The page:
Over the years, I have subscribed to many insurance-related newsletters and blogs. Needless to say, you could spend hours daily just reading the probably hundreds of such publications. So, over the years, I’ve culled my daily/weekly/monthly reading list to just a handful of essential newsletters and blogs. In the next few weeks, I’ll post a list of them. In the meantime, one such daily blog I examine when I boot my PC is from a plaintiff’s lawyer.
The Merlin Group is a Florida-based law firm that represents policyholders in multiple states. Chip Merlin’s daily blog is on my must-read list (and not because they featured my blog in a recent post of their own). The reason I follow Chip’s blog is because it’s not devoted to slamming the insurance industry like much of the attorney advertising we see on TV (especially on the Jerry Springer show…not that I’ve actually watched that show ;-). His blog is truly educational and devoted to examining case law and issues that policyholders can learn from, whether the decision was in favor of insurers or policyholders.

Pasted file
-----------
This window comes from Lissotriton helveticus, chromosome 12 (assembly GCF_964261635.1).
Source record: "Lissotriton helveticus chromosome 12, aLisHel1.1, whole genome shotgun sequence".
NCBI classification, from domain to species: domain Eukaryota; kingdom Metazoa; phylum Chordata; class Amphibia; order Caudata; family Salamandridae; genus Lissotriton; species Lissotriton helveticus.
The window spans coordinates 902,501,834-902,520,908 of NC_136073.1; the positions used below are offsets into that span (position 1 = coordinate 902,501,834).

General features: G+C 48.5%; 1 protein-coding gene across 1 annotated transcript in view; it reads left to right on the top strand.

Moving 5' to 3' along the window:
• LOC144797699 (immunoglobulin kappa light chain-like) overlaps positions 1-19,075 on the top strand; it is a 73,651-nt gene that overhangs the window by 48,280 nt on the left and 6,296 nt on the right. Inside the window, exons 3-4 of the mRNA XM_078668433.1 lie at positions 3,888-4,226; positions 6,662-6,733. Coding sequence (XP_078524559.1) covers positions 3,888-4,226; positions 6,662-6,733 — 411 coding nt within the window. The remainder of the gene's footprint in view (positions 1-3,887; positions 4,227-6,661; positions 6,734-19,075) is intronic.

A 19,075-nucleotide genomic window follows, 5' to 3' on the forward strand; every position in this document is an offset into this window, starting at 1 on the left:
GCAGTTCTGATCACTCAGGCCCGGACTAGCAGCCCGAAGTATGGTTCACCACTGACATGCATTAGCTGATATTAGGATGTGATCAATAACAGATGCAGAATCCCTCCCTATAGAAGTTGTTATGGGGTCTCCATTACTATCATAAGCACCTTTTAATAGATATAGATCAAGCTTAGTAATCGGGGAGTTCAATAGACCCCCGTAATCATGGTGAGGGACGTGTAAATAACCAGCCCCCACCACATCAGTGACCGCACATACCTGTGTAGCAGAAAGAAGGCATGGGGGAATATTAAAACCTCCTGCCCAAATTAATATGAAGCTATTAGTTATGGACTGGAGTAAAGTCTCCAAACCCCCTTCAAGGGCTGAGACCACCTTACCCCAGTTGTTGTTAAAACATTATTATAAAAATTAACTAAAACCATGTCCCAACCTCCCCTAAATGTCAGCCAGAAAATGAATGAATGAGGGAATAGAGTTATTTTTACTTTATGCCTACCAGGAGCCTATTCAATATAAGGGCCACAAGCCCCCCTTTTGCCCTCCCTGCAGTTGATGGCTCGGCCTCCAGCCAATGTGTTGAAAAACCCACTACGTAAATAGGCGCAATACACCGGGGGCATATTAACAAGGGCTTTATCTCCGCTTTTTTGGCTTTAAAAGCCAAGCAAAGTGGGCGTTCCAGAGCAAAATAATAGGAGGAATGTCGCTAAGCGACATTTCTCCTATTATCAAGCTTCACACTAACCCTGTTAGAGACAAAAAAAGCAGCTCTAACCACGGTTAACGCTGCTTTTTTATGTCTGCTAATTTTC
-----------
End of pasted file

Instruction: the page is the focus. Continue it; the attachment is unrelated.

In Chip’s post about my blog, he quoted an excerpt from a post that discussed insurance industry advertising and questioned whether the unfair comparison of dissimilar insurance products might constitute “twisting” under some insurance laws or regulations. I myself have asked the question whether some industry advertising might constitute an unfair trade practice, something prohibited by pretty much every state.
For example, one insurer has used advertising catch-phrases like “SAME COVERAGE, Better Price” and “You get the SAME COVERAGE, often for less.” If you agree with the premise that “coverage” is determined largely by policy form insuring agreements, exclusions, and conditions, along with carrier claim practices, do insurers actually offer the “SAME coverage”? I don’t think so. For examples of auto policy form coverage variations, check out this article. For more information on the commodity myth created by this advertising, check out this area in the Big “I” Virtual University.
But this question is, does this type of advertising rise to the level of an “unfair trade practice” under state insurance laws and regulations? I can’t answer that because it’s a legal question. In my state, this is what the law says: